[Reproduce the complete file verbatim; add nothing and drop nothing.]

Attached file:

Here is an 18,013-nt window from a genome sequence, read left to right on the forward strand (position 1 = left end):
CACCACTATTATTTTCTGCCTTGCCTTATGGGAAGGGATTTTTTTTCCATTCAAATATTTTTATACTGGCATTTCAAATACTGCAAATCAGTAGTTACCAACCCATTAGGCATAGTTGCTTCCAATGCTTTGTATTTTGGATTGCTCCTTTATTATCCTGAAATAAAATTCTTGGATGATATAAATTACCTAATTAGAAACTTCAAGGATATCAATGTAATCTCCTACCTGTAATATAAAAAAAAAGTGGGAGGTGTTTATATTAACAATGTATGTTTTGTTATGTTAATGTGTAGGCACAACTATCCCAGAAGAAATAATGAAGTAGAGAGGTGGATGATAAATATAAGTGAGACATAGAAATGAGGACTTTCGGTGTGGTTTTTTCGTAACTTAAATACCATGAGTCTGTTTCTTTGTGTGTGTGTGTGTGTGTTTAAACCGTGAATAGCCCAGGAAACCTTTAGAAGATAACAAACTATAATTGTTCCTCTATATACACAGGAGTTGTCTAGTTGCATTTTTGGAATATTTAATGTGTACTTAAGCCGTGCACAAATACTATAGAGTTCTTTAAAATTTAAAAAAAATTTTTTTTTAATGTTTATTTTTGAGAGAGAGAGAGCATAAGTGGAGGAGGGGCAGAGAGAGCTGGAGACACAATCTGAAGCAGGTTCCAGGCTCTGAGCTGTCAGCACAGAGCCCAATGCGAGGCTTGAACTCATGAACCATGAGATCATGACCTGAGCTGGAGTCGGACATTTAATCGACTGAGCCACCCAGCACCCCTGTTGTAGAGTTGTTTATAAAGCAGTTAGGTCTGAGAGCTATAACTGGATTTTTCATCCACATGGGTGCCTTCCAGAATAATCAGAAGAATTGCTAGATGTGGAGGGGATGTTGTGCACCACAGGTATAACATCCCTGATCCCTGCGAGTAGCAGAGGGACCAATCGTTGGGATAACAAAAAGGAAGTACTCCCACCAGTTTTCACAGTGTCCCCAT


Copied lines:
Here is an 18,013-nt window from a genome sequence, read left to right on the forward strand (position 1 = left end):
CACCACTATTATTTTCTGCCTTGCCTTATGGGAAGGGATTTTTTTTCCATTCAAATATTTTTATACTGGCATTTCAAATACTGCAAATCAGTAGTTACCAACCCATTAGGCATAGTTGCTTCCAATGCTTTGTATTTTGGATTGCTCCTTTATTATCCTGAAATAAAATTCTTGGATGATATAAATTACCTAATTAGAAACTTCAAGGATATCAATGTAATCTCCTACCTGTAATATAAAAAAAAAGTGGGAGGTGTTTATATTAACAATGTATGTTTTGTTATGTTAATGTGTAGGCACAACTATCCCAGAAGAAATAATGAAGTAGAGAGGTGGATGATAAATATAAGTGAGACATAGAAATGAGGACTTTCGGTGTGGTTTTTTCGTAACTTAAATACCATGAGTCTGTTTCTTTGTGTGTGTGTGTGTGTGTTTAAACCGTGAATAGCCCAGGAAACCTTTAGAAGATAACAAACTATAATTGTTCCTCTATATACACAGGAGTTGTCTAGTTGCATTTTTGGAATATTTAATGTGTACTTAAGCCGTGCACAAATACTATAGAGTTCTTTAAAATTTAAAAAAAATTTTTTTTTAATGTTTATTTTTGAGAGAGAGAGAGCATAAGTGGAGGAGGGGCAGAGAGAGCTGGAGACACAATCTGAAGCAGGTTCCAGGCTCTGAGCTGTCAGCACAGAGCCCAATGCGAGGCTTGAACTCATGAACCATGAGATCATGACCTGAGCTGGAGTCGGACATTTAATCGACTGAGCCACCCAGCACCCCTGTTGTAGAGTTGTTTATAAAGCAGTTAGGTCTGAGAGCTATAACTGGATTTTTCATCCACATGGGTGCCTTCCAGAATAATCAGAAGAATTGCTAGATGTGGAGGGGATGTTGTGCACCACAGGTATAACATCCCTGATCCCTGCGAGTAGCAGAGGGACCAATCGTTGGGATAACAAAAAGGAAGTACTCCCACCAGTTTTCACAGTGTCCCCAT